Rape and sexual violence: rejecting the culture of blame

by Chelsea Ellingsen

Blogger Two thirds nerd’s alteration of this NHS rape prevention poster went viral. Despite a 43 000 strong petition, the NHS refused to apologise for the victim blaming campaign poster.

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Chelsea Ellingsen discusses the victim blaming culture attached to rape and sexual assault victims

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The term victim blaming is widely defined as ‘… a devaluing act that occurs when the victim(s) of a crime or an accident is held responsible — in whole or in part — for the crimes that have been committed against them.’

This unjust shift in blame is not only used by a rapist to justify their actions and minimise rape as an offence, but is also adopted by many victims, who will often blame themselves. In deep anguish following a sexual assault, a victim questions what they could have done differently. Was it my fault?

Victim blaming is an ever-present symptom of the sexual violence sickness and gradually manifests in the attitude that a victim can somehow be to blame for their own assault.  It is a mindset that I, as a young American woman, have been indoctrinated with from an early age.

I remember being at church camp when I was 12 years old. I had just come from the lake and was wearing a chaste one piece swimsuit. My towel had fallen from my shoulders when I ran into one of the male camp counsellors from my church. I was severely reprimanded by him and told that I needed to cover up. He then took the opportunity to remind us girls that it was our job ‘not to make men stumble.’ Already our prepubescent sexuality was deemed as problematic, something that was our responsibility to repress, to avoid being raped.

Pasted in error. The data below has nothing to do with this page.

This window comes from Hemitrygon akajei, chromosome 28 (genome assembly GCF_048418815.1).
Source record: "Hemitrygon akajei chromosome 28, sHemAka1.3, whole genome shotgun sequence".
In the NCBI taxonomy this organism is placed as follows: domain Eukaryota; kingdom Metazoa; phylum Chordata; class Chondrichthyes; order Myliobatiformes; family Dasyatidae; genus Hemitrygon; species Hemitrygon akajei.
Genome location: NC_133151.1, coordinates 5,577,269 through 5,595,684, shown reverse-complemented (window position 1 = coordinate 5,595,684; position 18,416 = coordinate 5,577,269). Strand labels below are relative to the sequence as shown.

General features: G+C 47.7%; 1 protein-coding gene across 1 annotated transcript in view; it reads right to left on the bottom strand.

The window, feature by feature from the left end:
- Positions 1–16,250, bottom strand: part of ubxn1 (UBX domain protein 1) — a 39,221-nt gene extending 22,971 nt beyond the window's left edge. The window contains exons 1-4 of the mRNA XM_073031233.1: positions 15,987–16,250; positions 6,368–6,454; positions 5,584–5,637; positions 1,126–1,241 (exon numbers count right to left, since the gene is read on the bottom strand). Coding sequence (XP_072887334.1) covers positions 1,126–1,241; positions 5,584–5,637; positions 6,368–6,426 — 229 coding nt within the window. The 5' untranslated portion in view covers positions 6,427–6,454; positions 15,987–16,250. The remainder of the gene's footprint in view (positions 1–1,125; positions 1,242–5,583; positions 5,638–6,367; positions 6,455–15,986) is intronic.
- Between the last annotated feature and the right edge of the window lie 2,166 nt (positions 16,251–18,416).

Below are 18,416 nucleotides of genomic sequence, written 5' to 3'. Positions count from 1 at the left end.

Another manifestation of the victim blaming culture is alcohol and the role it plays in rape and sexual violence offences. The onus is, more often than not, placed on the victim to ensure they watch the amount they drink in order to prevent being raped. (see NHS anti-drinking poster, featured in the 2005 to 2007 ‘Know Your Limits’ campaign) The underlying message is that we as young women ‘have been warned’ therefore if we chose to drink excessively, assault is “our fault.” The NHS chose to target the victim rather than addressing the perpetrators. There are no posters branded with ‘being drunk doesn’t equate to consent’ or ‘1 in 3 sexual assaults occur when the perpetrator was intoxicated.’

(michaelcourier.com photography)

(michaelcourier.com photography)

If we look at drink driving, we find a curious change of perception. If a pedestrian is mowed down by a drunk driver, the victim is never expected to justify why they were walking late at night or why they didn’t move out of the way of the oncoming vehicle. Instead the response is empathetic, compassionate. No right-minded defence solicitor would try to shift the blame onto the pedestrian in question, opting to minimise the actions of their client instead.  All judgement in this situation is rightly reserved for the driver, who actively made the decision to drive in an inebriated state and recklessly endanger everyone on the road.

A recent event that made me reflect on victim blaming in a wider context was the Charlie Hebdo shooting. From the satirical Ugandan newspaper The Kampala Sun to the New York Times to The Guardian–everywhere there was an appalled, shocked response. Voices were united in an outpouring of solidarity with the people of France and the sacredness of free speech. To suggest that the editors may have been ‘asking for it’ by publishing controversial cartoons is a ludicrous, even sacrilegious statement to make.

Yet rape prosecutions in America have been overturned in court due to what the survivor was wearing.